Oswego 308 board member Greg O’Neil doesn’t think so.
He had the topic brought up at the school’s board meeting last week and said he felt that there shouldn’t be a limitation.
“I don’t mind hearing from people what they have to say,” he said. “And on several occasions we’ve cut people off mid-sentence. I understand holding up a rule, but it seems rude to me.”
The school board enacts a five-minute limit rule at regular board meetings. The Oswegoland Park District also has a 5-minute limit, but the Oswego Village board meetings do not have any time restrictions.
Board president Bill Walsh said the five-minute limit has been in place for years and that policy actually recommends it is cut to three-minutes.
A three-minute time limit has been used in some cases, like the school boundary forum in 2012, and Walsh said people were very respectful of that limit.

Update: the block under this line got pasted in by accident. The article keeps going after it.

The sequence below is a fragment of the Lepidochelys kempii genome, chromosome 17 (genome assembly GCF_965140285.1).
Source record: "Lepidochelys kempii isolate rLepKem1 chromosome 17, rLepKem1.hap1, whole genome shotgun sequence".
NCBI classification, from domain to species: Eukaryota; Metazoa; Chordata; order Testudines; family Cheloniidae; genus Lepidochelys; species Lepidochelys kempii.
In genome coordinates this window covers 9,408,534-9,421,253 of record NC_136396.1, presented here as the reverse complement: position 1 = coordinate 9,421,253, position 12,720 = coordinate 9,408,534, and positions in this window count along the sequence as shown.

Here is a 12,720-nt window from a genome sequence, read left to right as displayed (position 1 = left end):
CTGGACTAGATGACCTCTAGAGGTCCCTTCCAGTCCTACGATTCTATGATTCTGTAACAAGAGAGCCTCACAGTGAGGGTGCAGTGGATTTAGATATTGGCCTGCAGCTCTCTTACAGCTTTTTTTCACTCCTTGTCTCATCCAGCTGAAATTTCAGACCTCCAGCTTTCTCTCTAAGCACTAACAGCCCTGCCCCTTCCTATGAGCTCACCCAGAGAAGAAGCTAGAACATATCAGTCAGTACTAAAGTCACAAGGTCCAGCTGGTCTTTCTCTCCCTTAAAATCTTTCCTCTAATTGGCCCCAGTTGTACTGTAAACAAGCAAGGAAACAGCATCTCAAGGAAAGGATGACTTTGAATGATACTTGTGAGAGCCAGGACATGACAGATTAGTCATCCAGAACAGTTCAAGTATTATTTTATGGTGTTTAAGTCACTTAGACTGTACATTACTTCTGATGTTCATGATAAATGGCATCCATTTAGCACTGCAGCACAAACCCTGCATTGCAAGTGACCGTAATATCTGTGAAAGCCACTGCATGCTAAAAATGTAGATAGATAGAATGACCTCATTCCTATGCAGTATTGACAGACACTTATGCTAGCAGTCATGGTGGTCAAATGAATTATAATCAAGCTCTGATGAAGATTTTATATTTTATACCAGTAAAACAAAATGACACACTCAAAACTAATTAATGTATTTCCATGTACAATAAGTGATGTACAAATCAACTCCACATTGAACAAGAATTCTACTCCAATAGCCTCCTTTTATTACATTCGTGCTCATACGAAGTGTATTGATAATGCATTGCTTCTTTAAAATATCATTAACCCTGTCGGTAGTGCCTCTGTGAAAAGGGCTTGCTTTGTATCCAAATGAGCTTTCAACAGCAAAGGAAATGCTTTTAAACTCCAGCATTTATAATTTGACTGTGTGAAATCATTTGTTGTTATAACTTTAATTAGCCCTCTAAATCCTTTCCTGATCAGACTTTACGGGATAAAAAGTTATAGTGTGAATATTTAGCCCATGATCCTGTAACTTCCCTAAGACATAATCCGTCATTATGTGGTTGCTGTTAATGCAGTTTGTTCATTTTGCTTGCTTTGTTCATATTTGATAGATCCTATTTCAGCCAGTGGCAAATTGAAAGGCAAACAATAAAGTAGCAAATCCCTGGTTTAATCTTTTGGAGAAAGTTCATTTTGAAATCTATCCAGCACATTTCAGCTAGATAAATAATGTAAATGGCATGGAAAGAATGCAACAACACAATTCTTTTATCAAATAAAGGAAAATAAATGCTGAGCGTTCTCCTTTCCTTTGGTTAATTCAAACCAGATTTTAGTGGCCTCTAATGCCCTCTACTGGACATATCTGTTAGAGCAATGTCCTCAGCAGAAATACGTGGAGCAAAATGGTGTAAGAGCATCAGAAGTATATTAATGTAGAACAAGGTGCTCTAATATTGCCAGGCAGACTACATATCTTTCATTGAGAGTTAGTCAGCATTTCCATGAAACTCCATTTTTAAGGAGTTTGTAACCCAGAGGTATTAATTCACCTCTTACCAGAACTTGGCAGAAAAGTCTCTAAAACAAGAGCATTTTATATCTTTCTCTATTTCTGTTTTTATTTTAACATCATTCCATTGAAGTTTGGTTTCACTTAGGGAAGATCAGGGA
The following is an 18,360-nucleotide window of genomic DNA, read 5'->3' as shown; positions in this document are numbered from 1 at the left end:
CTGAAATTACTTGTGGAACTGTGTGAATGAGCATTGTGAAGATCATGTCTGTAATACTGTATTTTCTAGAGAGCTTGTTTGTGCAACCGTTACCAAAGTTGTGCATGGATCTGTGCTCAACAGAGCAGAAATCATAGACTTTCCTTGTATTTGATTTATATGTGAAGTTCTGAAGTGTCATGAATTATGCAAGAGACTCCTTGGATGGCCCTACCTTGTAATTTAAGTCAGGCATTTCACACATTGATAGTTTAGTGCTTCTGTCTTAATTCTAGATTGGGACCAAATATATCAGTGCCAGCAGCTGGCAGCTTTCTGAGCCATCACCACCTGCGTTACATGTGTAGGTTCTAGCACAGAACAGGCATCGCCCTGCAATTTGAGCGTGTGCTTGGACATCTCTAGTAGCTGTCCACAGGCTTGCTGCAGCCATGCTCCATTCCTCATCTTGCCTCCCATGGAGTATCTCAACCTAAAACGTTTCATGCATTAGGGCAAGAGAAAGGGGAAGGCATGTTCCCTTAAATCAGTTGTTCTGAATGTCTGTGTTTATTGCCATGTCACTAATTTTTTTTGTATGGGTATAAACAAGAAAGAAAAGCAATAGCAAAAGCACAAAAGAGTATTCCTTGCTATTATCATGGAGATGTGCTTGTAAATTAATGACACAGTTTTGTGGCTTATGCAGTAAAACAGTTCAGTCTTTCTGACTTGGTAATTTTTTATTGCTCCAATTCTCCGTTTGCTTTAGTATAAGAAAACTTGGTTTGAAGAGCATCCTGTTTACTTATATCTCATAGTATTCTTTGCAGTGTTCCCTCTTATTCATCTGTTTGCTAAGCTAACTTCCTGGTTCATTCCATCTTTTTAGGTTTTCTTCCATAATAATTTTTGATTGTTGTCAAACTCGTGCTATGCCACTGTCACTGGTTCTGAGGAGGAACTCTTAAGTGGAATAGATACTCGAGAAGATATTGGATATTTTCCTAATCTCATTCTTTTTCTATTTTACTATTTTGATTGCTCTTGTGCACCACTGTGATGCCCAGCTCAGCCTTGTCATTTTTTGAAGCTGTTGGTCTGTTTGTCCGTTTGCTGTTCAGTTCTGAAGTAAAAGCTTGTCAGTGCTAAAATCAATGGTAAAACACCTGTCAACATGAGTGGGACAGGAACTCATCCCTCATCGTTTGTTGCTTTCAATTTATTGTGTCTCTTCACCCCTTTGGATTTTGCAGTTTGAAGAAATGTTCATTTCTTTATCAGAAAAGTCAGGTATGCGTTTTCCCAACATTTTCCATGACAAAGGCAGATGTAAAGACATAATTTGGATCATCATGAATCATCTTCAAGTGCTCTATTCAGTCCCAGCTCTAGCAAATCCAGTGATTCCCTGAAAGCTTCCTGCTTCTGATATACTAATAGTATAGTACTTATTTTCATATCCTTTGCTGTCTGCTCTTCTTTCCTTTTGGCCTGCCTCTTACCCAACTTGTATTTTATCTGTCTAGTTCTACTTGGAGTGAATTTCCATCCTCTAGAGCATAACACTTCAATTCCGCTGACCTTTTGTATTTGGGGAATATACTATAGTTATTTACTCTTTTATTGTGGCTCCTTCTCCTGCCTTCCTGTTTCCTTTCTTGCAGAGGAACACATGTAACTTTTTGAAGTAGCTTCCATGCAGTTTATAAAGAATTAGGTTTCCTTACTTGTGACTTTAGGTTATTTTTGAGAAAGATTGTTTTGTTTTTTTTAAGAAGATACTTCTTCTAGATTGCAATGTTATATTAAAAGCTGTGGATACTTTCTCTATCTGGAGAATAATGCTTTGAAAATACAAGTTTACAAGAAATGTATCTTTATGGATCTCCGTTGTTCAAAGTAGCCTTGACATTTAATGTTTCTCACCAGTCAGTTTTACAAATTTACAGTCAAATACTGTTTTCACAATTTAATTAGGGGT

“It’s their school, their school board. We should hear them out,” said O’Neil.
He said that those addressing the board should at the very least be allowed to finish a sentence or thought. “That would settle better.”
But fellow board member Matt Baumain said that “thought could just keep going.
“I think people prepare what they’re going to say and many have made presentations to the boad before. Cutoff is a little harsh, but it has to be done.”
A suggestion was made to consider moving the five-minute countdown timer to where it could be viewed facing forward by the presenter. Currently the timer is on screens to the left or right of the speaker and O’Neil said it can be difficult to see and people don’t often realize they’re running up against the clock.
That decision was met with agreement and the board said they would discuss about setting up a laptop with the timer in the front, rather than having to install timer clocks in the building.
Walsh also suggested an open “town hall” style meeting that they have been considering, which board members would be able to respond immediately to citizens. That meeting would not replace regular board meetings or public forums, but be an addition at a different date.
Currently, the board will not discuss of engage with presenters during public forum.
O’Neil said he would be in support of a town hall forum.
What do you think? Should public comment be limited and, if so, to what degree? Is five minutes enough to present a point?